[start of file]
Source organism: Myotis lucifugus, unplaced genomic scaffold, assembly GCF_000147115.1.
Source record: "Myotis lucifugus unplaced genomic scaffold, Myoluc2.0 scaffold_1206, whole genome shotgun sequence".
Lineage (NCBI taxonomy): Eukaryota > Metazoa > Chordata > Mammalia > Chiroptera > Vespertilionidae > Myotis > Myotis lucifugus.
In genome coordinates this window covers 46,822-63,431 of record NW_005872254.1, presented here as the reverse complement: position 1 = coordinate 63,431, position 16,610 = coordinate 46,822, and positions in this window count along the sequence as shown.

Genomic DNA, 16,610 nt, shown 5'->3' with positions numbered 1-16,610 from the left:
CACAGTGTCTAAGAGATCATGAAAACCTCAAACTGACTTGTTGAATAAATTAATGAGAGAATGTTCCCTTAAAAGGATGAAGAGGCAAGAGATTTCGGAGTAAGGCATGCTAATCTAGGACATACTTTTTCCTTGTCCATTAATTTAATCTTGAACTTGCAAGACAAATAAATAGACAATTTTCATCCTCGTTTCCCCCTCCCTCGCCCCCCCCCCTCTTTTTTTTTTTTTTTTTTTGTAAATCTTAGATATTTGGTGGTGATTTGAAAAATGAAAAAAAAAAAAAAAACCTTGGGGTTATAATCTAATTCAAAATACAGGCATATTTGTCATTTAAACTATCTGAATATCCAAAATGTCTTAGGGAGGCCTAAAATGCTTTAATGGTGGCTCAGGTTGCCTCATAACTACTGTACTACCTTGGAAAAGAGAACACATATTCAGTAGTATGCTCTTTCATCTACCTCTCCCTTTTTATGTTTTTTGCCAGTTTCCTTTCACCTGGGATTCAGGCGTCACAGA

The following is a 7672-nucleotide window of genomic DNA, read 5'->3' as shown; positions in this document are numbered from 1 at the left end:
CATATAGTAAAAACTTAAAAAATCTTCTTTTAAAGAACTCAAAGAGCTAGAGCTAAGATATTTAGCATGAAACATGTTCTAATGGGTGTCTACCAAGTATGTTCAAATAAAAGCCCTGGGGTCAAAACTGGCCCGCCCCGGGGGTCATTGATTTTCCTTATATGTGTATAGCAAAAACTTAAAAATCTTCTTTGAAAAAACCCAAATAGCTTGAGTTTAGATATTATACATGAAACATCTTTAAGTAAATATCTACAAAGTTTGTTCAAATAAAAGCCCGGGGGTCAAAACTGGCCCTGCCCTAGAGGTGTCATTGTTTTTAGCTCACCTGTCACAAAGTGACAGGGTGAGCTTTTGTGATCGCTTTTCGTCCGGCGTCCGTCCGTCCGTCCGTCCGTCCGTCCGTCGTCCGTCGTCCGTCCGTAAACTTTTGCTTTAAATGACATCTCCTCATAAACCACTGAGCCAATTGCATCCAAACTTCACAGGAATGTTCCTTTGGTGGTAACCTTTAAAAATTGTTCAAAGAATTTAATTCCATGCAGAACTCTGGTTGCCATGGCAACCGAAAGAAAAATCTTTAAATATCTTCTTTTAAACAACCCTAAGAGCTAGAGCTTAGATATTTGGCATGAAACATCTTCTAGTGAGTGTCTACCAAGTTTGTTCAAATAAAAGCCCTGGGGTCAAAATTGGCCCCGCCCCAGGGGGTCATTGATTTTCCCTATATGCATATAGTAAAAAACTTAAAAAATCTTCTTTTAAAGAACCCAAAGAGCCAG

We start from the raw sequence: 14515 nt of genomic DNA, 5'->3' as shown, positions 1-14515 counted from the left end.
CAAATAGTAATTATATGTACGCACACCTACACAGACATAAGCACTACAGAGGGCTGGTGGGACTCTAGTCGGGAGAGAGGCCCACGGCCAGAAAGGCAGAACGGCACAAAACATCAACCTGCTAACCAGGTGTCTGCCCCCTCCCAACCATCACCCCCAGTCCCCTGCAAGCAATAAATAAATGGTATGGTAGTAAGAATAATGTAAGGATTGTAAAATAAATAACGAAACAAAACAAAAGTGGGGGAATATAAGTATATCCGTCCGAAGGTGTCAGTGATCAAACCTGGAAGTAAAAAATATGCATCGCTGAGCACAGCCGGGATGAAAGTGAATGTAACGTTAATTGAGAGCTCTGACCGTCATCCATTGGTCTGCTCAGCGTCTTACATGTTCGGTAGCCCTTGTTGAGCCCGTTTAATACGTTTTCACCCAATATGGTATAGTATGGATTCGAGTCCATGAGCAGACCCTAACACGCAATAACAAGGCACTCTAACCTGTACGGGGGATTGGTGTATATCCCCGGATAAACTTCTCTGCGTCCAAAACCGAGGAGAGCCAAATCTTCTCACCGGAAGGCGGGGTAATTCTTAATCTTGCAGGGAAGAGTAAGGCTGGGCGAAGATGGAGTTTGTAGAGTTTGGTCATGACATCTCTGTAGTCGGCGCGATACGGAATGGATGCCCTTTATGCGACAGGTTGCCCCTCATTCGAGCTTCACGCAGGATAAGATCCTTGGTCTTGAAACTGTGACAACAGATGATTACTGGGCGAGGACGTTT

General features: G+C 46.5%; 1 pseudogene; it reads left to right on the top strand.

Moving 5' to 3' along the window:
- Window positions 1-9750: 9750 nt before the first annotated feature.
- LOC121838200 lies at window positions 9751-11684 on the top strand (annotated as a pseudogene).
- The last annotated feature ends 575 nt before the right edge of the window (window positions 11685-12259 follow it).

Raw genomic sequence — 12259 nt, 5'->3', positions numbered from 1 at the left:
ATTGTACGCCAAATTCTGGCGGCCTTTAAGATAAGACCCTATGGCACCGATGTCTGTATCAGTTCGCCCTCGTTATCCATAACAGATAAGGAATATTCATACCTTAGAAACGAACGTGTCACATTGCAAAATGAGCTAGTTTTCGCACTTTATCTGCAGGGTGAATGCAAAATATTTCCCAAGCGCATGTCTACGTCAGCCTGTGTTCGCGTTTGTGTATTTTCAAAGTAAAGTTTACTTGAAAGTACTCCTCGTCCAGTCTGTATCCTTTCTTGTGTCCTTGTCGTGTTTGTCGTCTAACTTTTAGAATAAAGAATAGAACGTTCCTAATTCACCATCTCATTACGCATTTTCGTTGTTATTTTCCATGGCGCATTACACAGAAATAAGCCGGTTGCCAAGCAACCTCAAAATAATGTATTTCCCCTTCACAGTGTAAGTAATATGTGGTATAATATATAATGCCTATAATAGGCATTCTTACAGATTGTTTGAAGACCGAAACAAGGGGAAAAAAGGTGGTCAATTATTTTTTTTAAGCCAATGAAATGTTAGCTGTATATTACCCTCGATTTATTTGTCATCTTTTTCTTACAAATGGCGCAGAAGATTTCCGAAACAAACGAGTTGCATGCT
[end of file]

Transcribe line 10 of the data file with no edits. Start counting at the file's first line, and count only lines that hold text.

CAAATAGTAATTATATGTACGCACACCTACACAGACATAAGCACTACAGAGGGCTGGTGGGACTCTAGTCGGGAGAGAGGCCCACGGCCAGAAAGGCAGAACGGCACAAAACATCAACCTGCTAACCAGGTGTCTGCCCCCTCCCAACCATCACCCCCAGTCCCCTGCAAGCAATAAATAAATGGTATGGTAGTAAGAATAATGTAAGGATTGTAAAATAAATAACGAAACAAAACAAAAGTGGGGGAATATAAGTATATCCGTCCGAAGGTGTCAGTGATCAAACCTGGAAGTAAAAAATATGCATCGCTGAGCACAGCCGGGATGAAAGTGAATGTAACGTTAATTGAGAGCTCTGACCGTCATCCATTGGTCTGCTCAGCGTCTTACATGTTCGGTAGCCCTTGTTGAGCCCGTTTAATACGTTTTCACCCAATATGGTATAGTATGGATTCGAGTCCATGAGCAGACCCTAACACGCAATAACAAGGCACTCTAACCTGTACGGGGGATTGGTGTATATCCCCGGATAAACTTCTCTGCGTCCAAAACCGAGGAGAGCCAAATCTTCTCACCGGAAGGCGGGGTAATTCTTAATCTTGCAGGGAAGAGTAAGGCTGGGCGAAGATGGAGTTTGTAGAGTTTGGTCATGACATCTCTGTAGTCGGCGCGATACGGAATGGATGCCCTTTATGCGACAGGTTGCCCCTCATTCGAGCTTCACGCAGGATAAGATCCTTGGTCTTGAAACTGTGACAACAGATGATTACTGGGCGAGGACGTTT